Games Workshop: Contrast Vs Shade
With a bunch of new paints out Games Workshop answers the question: What’s the difference between Contrast and Shade Paints?!
If you’re a veteran hobbyist you probably know the answer to this question. However, if you’re new to painting and hobbying then you might not. But that’s okay! Everyone had to start somewhere and today GW is answering one of those hobby questions that should probably be asked MORE. This is the difference between Contrast and Shade Paints:
Contrast Vs Shade Paints
The main thing to realize is the difference between the “flow” of these two paints. Contrast, in many ways, is designed to “stick around” on the surface of your models. It’s kind of like a basecoat and a wash all in one. You’ll get a nice solid foundation to keep as is or build off from if you so choose. In most cases, you really only need a single coat of Contrast Paints to get good, consistent results as well.
The contrast method is quick and totally acceptable for getting your models painted and on the tabletop. And again, this is a great launching point to build off from. With a few more steps you can get some really amazing results:
So what the heck is shade paint then? Shade paint works different from Contrast. It’s designed to “flow” more and to end up in the recesses of the model to provide…shade.
Shade is great for all manner of uses. It’s thin enough so that the undercoat and still come through while adding a different tone on top. It’s great for giving models more “depth” in color range and more gradient from a highlight down to the Shade color in the recesses. Using Shade paint, you can get some very clean lines that make the details pop:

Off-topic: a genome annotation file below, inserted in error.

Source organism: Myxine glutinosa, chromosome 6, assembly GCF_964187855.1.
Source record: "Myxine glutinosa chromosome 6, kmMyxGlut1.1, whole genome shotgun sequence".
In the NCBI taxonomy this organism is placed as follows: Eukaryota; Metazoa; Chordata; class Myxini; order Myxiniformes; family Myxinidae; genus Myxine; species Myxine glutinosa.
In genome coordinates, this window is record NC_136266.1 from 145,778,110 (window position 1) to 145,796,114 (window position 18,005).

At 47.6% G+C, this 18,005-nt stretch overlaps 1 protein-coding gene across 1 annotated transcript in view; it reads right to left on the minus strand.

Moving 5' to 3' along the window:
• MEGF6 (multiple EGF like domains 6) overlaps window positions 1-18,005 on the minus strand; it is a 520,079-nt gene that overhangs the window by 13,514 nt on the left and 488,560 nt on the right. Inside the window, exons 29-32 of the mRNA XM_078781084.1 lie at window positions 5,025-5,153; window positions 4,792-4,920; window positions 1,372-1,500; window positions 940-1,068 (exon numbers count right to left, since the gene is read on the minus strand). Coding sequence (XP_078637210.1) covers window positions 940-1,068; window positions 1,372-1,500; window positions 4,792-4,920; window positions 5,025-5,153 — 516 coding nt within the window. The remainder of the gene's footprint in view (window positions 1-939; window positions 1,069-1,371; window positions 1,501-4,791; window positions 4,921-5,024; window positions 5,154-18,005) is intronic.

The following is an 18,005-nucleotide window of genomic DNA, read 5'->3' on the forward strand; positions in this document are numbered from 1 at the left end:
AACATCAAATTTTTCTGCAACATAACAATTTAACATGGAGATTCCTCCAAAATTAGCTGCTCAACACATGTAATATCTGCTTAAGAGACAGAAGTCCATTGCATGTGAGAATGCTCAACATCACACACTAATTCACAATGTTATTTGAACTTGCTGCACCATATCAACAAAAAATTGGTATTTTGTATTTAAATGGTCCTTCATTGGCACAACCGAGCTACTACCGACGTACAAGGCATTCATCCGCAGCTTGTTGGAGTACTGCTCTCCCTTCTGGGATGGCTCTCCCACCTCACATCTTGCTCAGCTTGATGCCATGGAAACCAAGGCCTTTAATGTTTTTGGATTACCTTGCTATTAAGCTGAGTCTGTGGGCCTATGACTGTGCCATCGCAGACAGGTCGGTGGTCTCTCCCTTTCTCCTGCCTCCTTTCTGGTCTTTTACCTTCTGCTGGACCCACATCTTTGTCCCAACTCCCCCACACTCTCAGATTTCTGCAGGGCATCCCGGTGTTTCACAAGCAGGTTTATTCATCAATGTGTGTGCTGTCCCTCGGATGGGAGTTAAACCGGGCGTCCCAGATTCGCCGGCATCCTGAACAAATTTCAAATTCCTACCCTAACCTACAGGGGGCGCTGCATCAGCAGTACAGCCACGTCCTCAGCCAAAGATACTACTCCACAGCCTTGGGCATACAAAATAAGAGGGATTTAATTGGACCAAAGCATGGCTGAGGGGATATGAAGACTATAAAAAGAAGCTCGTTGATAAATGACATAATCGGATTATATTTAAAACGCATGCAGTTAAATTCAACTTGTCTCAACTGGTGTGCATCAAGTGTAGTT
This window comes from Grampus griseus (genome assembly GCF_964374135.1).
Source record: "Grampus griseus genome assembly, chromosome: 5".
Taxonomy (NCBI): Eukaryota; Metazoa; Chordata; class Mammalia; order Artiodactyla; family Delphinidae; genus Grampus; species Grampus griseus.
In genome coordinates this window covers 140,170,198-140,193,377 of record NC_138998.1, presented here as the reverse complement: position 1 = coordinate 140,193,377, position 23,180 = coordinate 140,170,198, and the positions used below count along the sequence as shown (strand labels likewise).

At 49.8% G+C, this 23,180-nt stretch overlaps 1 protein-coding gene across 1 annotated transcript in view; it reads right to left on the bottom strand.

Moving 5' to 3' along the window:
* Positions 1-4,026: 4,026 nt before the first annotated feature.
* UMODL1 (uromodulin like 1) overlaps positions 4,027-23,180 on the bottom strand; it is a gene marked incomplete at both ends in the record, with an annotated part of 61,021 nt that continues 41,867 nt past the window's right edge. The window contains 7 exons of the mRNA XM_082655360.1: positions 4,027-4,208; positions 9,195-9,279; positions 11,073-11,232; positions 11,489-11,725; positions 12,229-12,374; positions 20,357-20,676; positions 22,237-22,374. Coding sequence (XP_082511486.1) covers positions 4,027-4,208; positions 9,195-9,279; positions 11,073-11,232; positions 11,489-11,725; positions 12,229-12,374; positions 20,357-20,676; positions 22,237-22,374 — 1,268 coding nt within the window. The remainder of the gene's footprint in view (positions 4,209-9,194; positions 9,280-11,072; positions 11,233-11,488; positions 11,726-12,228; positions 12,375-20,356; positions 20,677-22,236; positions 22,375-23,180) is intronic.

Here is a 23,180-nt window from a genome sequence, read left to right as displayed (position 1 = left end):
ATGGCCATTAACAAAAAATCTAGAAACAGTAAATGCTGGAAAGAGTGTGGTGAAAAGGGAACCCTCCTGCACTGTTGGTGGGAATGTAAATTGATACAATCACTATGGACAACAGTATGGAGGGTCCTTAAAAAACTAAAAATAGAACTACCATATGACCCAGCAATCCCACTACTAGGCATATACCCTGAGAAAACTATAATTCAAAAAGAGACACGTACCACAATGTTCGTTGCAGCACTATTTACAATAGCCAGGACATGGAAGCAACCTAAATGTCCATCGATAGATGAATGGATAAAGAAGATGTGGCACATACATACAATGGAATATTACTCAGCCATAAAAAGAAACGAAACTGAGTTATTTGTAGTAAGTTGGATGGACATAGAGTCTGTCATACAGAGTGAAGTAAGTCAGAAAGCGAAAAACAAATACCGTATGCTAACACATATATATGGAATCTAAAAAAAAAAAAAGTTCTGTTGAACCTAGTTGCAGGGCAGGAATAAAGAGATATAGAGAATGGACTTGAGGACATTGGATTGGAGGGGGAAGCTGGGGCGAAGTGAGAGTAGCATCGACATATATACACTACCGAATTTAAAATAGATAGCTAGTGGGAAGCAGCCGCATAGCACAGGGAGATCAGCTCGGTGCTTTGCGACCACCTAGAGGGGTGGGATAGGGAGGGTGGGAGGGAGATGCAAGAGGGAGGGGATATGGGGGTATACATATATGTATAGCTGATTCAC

You can also use Shade to take the brightness of a color down a level to add a bit more realism or grime. It’s a great tool to use on top of a Base and, before Contrast came around, was probably one of the fastest ways to paint models. Lots of armies were painted by blocking off colors via a few Base colors then using a Shade like Nuln Oil, Agrax Earthshade, or Seraphim Sepia to add that richness and depth. There’s a reason Nuln Oil was also called “Cheating for Painting” because of the results you could get.
Either one of these types of paints is a great tool to have in your tool box. Base+Shade is still a go-to for lots of hobbyists. Contrast paints can also be used with Base paints to get some interesting results. Really, it’s a lot about experimenting and playing around with techniques to get the results you want. Personally, I use both types of paints in many of my projects. So try them out and see what works best for you!
Want to know what the new Contrast Paints look like? Check out our video going through the new paints: